What I know about dreams and what they mean can fit neatly into an extra small coffee cup—the kind like those upscale shops use to put a shot of espresso. One gulp and it’s finished.
What I do know is that I do dream and sometimes when I wake in the middle of one, I remember the content and the feelings associated with whatever it is rambling round my nighttime brain. I can also say without reservation that dreams seem to cycle and re-cycle themselves—often the same feelings seem to be attached to different cerebral scenarios.
Last night I remember dreaming about being in Africa—it is a dream that I have had many times over the past couple of years since I returned from my trip to Tanzania. Although the scene is always somewhat different it is a vivid dream of me being in Africa and being caught off guard as to the timing of my return trip to America.
What I always seem to remember most is the feeling that the day stamped on my return ticket comes and I am not prepared to return. It is always a scramble to get my luggage together and arrange a ride to the airport which is always about an hour or two away from where I am staying. It is as though I am caught unawares by the date and seem unsettled with my ability to get myself to the airport and home again. Like if I don’t the ticket expires and then what do I do.
And this is not to say that I wouldn’t want to stay there in Africa—just that the dynamic of the dream is such that I am always looking at a situation that has no easy solution.
In the past I have never made it to the airport before I woke up—yet last night I not only made it to the airport, but found that the plane itself always arrives several hours later than what the ticket says. So, after much worry, I made it to the airport in time to meet the plane. Then I woke up.
What this says about me and my psyche is really up for grabs. I have wanted to go back to Africa since the very day I landed back in America from that first time. That said, a return trip is not something that you do on a whim—lots of planning and money go into the makeup of that type of journey.
In other words, I have the time, the inclination, but not the where-with-all to make it back.
Sometimes I doubt my sincerity—if I really wanted to go back to Africa that bad (I say to myself) I would save my nickels and dimes and go without that bottle of wine in order to facilitate a faster return trip. Yet even as I allow myself to think about this I realize how hard it is to accomplish everything else it is I want to do and I sort of lay off myself for a season.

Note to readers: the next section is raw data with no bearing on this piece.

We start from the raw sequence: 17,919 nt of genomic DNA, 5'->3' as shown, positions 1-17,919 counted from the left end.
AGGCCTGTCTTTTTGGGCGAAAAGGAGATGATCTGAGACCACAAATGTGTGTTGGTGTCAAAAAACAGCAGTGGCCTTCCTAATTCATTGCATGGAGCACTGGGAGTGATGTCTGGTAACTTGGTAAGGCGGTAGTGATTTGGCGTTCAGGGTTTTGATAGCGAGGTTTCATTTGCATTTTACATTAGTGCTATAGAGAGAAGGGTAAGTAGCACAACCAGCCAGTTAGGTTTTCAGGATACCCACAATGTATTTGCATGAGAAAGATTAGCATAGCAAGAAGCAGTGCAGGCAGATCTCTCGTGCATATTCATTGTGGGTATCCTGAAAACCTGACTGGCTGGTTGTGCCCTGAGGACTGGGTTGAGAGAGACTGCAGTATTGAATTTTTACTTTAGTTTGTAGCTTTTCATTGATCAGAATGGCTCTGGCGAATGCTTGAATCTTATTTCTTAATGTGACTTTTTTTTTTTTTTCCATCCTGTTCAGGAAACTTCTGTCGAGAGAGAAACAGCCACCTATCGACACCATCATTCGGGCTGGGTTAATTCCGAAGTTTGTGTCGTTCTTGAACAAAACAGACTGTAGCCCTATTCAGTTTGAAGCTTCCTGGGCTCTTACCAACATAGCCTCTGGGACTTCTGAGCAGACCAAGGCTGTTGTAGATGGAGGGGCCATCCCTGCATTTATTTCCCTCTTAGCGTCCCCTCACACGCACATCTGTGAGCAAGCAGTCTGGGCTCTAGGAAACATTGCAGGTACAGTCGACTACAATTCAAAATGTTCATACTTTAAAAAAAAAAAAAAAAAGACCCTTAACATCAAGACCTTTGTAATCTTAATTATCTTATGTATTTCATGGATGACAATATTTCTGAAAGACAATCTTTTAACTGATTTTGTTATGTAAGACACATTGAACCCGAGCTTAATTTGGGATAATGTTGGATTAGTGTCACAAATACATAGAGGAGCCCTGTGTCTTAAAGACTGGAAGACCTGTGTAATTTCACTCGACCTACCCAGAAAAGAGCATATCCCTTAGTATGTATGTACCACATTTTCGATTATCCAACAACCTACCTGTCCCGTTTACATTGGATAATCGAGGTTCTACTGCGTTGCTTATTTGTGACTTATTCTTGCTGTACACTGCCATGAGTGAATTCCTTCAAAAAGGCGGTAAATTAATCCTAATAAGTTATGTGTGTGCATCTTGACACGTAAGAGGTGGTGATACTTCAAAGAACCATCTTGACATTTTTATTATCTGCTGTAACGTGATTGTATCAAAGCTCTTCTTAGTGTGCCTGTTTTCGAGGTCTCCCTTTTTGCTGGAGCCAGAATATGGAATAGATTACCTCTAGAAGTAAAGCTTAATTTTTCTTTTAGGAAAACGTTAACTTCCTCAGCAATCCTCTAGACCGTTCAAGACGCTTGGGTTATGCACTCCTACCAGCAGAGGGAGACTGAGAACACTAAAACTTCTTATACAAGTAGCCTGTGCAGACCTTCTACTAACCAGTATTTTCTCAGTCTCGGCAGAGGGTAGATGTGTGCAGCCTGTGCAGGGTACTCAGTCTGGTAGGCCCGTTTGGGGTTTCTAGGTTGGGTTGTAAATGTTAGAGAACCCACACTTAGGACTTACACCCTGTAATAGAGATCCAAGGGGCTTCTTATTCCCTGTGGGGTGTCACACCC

I am a man in conflict with his very nature and upbringing. Add to the previous scenario the fact that I would like my wife to go with me and perhaps my 14 year old daughter and things get really complicated.
I guess for now it is enough to know that I finally made it to the airport in my dreams—yet the dream is always me coming back and not leaving for and that I haven’t even begun to comprehend.
In the meantime I hope to get a good nights sleep this very evening and look forward to the weather getting warmer so I can get outside a little more. I guess Africa will take care of itself and that is probably the best I can hope for at this point.
Enjoy today and look forward to another ride—that is what life really comes down to—a place for everything and everything almost making it to the table.
Enjoy your ride today.
1. The dream scenario, especially with the most recent installment in which you get to the airport with time to spare, is a picture of God’s Grace.2. As for going to Africa–I can almost assure you, based on what you write–that you will go again one day. As to how that will happen, here are a couple of possibilities: a. Get Cheap Joe to send you, to develop the markets there. Get Joe to cover your expenses, and then your family springs for their half. b. Or, Take a look at what Samaritan’s Purse has got going there (and it is a lot going on). Maybe they could use some volunteer help in the realm of gardening or graphic arts.3. “Your young men shall dream dreams…” I guess this means you’re still young.4. I still treasure, and display in my kitchen, the two wooden spoons you gave me the last time you went to Tanzania.5. Thanks for sharin’.C
What would my world be without a Carey to meet me at those places that most people never discover. Thanks and be blessed.
I want the space! How much does it cost?